Annamalaiyar Temple – Sixth Prakaram – Peigopuram
The Western tower is called Peigopuram, which is merely an aberration. As its name erroneously indicates, there is neither ghost nor devil in it. It was actually Melgopura or Mela gopuram which means the western tower. The tower was also called Periya gopuram before the other towers were built. But as years passed, this name got corrupted into Peigopuram.
One belief is that name of this Gopura is a corruption of Melgopura (i.e. West Tower). However others speculate that the name of the Gopura i.e. Pey (demon, ghost) has occurred not by mistake or misrepresentation. That in fact the Tower’s name is significant in that it represents the wild, uncultivated aspects of the Mountain’s west side as opposed to the cultivated area.
The Pey Gopura has seven storeys and is 144 feet in height. According to an inscription dated 1388 A.D., the base of the tower was constructed by King Ballala III and the spire about 1516 A.D. by King Krishnadevaraya. The base is much like that of the eastern gopuram. The lotus projections of its corbels are more prominent. It suggests that it was the last gopuram of this court to be constructed.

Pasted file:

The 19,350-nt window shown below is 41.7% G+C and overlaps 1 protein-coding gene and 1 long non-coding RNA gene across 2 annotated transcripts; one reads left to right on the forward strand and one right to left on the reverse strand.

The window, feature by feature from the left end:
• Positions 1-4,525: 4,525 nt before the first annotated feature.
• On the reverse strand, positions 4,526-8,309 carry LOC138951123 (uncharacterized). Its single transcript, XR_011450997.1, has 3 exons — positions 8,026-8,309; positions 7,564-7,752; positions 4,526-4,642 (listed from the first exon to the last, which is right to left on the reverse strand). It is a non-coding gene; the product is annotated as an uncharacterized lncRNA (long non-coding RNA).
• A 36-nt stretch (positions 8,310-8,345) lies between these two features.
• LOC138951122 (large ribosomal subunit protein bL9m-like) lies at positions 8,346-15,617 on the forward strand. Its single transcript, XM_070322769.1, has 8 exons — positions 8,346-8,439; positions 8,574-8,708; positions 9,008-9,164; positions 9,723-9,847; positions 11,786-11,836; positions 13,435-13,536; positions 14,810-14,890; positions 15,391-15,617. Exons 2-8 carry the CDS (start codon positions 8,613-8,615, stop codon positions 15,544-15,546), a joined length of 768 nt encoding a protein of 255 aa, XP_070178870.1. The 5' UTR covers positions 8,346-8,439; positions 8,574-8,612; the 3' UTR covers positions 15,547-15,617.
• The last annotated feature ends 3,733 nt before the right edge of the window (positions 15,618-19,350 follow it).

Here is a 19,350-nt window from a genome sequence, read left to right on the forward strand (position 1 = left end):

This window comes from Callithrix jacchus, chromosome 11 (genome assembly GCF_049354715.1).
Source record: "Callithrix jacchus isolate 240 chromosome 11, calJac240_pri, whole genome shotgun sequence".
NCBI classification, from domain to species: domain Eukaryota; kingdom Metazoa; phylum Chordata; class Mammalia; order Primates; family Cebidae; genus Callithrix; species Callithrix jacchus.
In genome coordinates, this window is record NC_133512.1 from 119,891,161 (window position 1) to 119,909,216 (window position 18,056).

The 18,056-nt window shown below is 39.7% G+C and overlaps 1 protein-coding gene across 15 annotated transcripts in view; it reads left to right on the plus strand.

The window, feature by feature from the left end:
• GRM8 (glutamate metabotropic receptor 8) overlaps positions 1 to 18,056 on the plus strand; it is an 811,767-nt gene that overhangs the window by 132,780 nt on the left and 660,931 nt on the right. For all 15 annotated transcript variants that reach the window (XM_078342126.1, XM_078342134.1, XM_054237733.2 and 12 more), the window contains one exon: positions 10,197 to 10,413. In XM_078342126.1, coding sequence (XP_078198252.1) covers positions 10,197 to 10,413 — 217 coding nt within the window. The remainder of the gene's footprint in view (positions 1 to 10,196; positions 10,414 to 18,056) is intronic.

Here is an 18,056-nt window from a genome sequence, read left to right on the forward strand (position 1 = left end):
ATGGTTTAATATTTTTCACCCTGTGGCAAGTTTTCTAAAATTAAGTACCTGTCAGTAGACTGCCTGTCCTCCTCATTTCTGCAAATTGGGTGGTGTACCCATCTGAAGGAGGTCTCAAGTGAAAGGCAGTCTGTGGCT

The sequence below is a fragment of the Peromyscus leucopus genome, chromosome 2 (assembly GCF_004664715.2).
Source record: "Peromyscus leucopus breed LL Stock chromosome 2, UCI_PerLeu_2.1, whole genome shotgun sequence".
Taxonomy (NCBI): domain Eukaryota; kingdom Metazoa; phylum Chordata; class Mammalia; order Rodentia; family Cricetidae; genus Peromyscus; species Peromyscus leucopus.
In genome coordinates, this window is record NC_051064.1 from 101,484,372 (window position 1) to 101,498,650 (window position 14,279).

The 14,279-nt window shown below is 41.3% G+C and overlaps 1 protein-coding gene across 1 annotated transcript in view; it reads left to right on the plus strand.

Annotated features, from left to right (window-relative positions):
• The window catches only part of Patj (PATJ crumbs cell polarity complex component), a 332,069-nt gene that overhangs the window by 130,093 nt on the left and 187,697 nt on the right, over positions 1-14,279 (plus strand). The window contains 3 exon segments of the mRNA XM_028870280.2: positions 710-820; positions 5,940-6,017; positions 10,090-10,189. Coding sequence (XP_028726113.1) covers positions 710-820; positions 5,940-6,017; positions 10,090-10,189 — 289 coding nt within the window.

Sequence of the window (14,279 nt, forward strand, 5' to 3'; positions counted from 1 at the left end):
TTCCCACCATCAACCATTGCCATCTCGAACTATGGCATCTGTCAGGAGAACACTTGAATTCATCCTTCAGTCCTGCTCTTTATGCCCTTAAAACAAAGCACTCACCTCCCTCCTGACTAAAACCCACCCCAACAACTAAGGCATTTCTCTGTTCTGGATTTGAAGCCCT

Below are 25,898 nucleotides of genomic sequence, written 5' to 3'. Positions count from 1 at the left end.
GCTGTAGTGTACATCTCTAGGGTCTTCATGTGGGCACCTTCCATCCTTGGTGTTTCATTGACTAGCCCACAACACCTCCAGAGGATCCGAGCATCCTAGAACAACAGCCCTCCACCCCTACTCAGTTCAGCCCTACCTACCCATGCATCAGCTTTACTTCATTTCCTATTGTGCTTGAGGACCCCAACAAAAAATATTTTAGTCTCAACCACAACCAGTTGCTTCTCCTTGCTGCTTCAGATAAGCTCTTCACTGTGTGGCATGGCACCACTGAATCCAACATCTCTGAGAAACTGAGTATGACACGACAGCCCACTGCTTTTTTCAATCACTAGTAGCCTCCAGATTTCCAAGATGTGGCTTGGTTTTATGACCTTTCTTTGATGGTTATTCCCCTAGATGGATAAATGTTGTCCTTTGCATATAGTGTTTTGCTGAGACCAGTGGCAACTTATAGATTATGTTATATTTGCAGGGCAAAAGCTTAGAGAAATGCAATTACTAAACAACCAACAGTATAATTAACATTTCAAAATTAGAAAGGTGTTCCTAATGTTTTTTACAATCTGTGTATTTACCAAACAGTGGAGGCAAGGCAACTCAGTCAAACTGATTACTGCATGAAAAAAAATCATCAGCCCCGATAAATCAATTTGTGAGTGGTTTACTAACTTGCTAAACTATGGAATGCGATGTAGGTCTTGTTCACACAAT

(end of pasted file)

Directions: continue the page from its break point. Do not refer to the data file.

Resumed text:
The vase ornaments are surrounded by a pair of corbels only, the median being absent. The spire of this gopuram is the first addition which Krishnadevaraya would have taken in hand when he started work on this temple. Its vertical lines of pavilion ornaments above the niches on the base are of rectangular type. On either side of these are lines of the square type of pavilion ornament with niches of the narrow and slit like type of characteristic of Vijayanagar period. The brick work suggests that it must have been with the window ornaments of the pavilion roofs comparatively small and the style generally restrained and severe.
Its base is similar to that of the Raja Gopura on the east. The bases of all the four outer Gopurams are ascribed to Krishnadevaraya. All the niches of this base are narrow and empty. The spire is said to have been built in 1740 A.D. The Dvarapalakas are taller than the windows they stand beside and are present on each storey from bottom to top.